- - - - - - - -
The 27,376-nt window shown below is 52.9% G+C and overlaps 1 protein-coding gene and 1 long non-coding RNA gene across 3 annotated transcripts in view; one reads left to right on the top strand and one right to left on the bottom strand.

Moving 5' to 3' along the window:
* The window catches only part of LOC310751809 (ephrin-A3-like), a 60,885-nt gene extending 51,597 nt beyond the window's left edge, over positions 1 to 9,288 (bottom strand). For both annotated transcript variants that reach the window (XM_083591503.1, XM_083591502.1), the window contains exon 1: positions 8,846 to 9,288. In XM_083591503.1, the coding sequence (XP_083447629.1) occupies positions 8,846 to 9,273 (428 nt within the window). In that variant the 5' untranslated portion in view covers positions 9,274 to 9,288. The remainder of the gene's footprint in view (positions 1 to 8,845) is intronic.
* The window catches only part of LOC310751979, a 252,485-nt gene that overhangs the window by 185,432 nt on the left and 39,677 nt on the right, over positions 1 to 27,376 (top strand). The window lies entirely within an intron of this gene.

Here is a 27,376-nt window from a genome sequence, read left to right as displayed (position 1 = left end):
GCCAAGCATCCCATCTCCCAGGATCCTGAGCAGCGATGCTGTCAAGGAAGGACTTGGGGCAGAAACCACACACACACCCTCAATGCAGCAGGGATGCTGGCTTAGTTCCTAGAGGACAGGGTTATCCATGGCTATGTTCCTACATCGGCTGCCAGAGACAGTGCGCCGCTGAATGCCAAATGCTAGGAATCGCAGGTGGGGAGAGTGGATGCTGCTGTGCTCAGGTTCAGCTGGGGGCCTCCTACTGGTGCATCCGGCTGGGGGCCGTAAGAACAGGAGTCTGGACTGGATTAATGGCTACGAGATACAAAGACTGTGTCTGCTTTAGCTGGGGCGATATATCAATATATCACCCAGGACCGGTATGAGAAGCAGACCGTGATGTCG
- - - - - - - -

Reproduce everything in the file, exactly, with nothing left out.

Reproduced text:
The 27,376-nt window shown below is 52.9% G+C and overlaps 1 protein-coding gene and 1 long non-coding RNA gene across 3 annotated transcripts in view; one reads left to right on the top strand and one right to left on the bottom strand.

Moving 5' to 3' along the window:
* The window catches only part of LOC310751809 (ephrin-A3-like), a 60,885-nt gene extending 51,597 nt beyond the window's left edge, over positions 1 to 9,288 (bottom strand). For both annotated transcript variants that reach the window (XM_083591503.1, XM_083591502.1), the window contains exon 1: positions 8,846 to 9,288. In XM_083591503.1, the coding sequence (XP_083447629.1) occupies positions 8,846 to 9,273 (428 nt within the window). In that variant the 5' untranslated portion in view covers positions 9,274 to 9,288. The remainder of the gene's footprint in view (positions 1 to 8,845) is intronic.
* The window catches only part of LOC310751979, a 252,485-nt gene that overhangs the window by 185,432 nt on the left and 39,677 nt on the right, over positions 1 to 27,376 (top strand). The window lies entirely within an intron of this gene.

Here is a 27,376-nt window from a genome sequence, read left to right as displayed (position 1 = left end):
GCCAAGCATCCCATCTCCCAGGATCCTGAGCAGCGATGCTGTCAAGGAAGGACTTGGGGCAGAAACCACACACACACCCTCAATGCAGCAGGGATGCTGGCTTAGTTCCTAGAGGACAGGGTTATCCATGGCTATGTTCCTACATCGGCTGCCAGAGACAGTGCGCCGCTGAATGCCAAATGCTAGGAATCGCAGGTGGGGAGAGTGGATGCTGCTGTGCTCAGGTTCAGCTGGGGGCCTCCTACTGGTGCATCCGGCTGGGGGCCGTAAGAACAGGAGTCTGGACTGGATTAATGGCTACGAGATACAAAGACTGTGTCTGCTTTAGCTGGGGCGATATATCAATATATCACCCAGGACCGGTATGAGAAGCAGACCGTGATGTCG